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UCO - NEWS

A biochemical process in plants is imitated to curb the reproduction of colon cancer tumor cells

A University of Cordoba research team has developed a tool to erase molecular tags that silence genes involved in tumor growth

Plants have provided a new avenue in curbing tumor growth. On this occasion, it doesn’t involve miracle species or the like, but rather the results obtained by the University of Cordoba BIO301 research team called "Epigenetics and DNA Repair." This research team is affiliated with the Maimonides Institute of Biomedical Research and is led by Genetics Professor María Teresa Roldán Arjona.

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Comments on social networks also reinforce socialization during adolescence

Without overlooking the risks of using social networks in adolescence, a study analyzes  little known information about cybergossiping among high school students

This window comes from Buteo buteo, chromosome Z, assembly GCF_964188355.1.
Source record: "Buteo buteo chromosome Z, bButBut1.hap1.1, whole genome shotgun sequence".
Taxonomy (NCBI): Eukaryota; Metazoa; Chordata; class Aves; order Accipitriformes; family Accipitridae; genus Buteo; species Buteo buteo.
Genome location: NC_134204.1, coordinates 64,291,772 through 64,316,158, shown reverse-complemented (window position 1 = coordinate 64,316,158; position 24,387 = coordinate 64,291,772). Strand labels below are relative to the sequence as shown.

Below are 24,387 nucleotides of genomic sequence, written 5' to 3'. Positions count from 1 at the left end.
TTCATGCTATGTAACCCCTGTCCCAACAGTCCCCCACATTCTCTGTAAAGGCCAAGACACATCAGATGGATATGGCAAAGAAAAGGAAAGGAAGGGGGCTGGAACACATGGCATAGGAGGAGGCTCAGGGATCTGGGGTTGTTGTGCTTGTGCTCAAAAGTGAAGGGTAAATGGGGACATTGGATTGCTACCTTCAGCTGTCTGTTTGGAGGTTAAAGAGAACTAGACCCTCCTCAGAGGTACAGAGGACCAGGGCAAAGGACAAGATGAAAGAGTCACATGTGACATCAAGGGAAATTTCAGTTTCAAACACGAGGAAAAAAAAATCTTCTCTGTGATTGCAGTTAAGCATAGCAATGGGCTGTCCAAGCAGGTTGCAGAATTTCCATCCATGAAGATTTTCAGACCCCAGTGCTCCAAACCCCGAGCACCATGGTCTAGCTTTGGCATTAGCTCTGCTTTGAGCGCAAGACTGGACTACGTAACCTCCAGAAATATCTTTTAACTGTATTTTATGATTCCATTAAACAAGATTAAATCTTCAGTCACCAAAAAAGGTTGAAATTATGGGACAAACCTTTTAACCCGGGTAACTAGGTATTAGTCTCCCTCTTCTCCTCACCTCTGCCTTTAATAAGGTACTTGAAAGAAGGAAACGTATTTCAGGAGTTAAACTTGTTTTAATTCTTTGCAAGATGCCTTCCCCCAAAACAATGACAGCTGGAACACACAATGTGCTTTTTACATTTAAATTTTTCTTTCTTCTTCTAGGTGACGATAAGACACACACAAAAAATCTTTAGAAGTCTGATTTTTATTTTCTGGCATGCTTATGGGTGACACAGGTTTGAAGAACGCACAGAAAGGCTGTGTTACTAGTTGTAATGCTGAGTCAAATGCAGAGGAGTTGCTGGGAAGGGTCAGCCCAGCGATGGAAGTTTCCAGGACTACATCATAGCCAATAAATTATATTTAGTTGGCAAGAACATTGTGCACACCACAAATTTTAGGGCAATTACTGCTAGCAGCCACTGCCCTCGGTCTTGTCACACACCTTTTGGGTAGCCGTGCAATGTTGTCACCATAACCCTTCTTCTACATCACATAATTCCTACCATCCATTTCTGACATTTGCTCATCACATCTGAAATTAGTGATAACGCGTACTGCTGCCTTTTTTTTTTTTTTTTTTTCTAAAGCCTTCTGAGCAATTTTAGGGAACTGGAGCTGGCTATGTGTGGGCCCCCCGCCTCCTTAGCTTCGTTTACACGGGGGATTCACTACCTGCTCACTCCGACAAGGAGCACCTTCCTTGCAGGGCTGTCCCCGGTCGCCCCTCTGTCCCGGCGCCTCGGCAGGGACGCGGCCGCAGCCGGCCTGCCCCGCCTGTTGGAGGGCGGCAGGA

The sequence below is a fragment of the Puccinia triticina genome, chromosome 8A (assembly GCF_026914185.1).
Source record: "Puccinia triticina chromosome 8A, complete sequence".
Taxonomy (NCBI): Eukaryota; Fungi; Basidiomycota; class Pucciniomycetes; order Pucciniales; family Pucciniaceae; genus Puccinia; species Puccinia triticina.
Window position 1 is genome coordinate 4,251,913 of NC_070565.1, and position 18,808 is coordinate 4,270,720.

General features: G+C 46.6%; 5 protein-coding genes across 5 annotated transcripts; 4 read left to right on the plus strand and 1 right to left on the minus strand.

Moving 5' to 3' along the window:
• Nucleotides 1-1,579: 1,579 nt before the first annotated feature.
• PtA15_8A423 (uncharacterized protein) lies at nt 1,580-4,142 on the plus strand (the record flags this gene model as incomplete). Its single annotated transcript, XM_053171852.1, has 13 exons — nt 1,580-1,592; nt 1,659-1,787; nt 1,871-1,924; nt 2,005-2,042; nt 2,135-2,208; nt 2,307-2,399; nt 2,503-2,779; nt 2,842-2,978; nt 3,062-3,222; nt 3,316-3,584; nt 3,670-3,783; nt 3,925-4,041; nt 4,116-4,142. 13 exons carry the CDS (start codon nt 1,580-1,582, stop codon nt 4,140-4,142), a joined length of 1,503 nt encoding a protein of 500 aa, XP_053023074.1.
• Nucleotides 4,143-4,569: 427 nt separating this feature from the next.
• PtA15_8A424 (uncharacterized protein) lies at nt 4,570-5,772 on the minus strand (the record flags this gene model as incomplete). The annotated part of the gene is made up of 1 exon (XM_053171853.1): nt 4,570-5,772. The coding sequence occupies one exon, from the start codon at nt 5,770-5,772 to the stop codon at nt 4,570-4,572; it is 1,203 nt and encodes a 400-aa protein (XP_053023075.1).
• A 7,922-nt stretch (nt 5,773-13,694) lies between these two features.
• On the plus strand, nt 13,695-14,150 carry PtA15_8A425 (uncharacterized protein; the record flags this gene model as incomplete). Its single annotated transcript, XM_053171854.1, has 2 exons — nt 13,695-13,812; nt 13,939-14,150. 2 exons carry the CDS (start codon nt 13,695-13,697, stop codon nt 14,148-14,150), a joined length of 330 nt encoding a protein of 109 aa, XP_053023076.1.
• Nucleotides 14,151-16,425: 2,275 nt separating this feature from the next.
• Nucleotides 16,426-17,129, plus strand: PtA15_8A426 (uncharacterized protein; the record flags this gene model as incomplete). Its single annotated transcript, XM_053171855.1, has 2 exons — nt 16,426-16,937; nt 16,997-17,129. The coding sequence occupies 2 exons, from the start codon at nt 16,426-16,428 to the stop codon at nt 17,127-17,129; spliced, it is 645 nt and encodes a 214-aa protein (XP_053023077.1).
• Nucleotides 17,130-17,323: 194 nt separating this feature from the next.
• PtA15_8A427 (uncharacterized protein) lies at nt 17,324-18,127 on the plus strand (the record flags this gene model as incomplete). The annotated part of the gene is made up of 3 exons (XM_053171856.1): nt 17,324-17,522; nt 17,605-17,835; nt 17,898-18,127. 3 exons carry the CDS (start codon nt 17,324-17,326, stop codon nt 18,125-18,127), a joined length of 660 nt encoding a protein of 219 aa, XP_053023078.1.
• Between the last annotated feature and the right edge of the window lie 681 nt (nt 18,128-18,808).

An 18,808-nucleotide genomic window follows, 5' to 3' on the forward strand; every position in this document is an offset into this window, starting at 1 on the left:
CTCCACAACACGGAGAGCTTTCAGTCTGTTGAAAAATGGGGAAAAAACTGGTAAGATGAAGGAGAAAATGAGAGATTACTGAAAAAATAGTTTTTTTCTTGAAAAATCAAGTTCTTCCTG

Cybergossiping occurs when two or more people make evaluative comments on a digitial device about a third person who is not present.  This kind of online behavior is common among adolescents when they are instant messaging and on social networking sites. Cybergossiping directly impacts the group, and can just as easily foster as damage the quality of the relationships among its members.

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A tool based on the use ofcarbon nanoparticles enables detection of antidepressants in urine samples

The test can be used to monitor therapeutic dosages, for cases of intoxication due to overdose or at a forensic level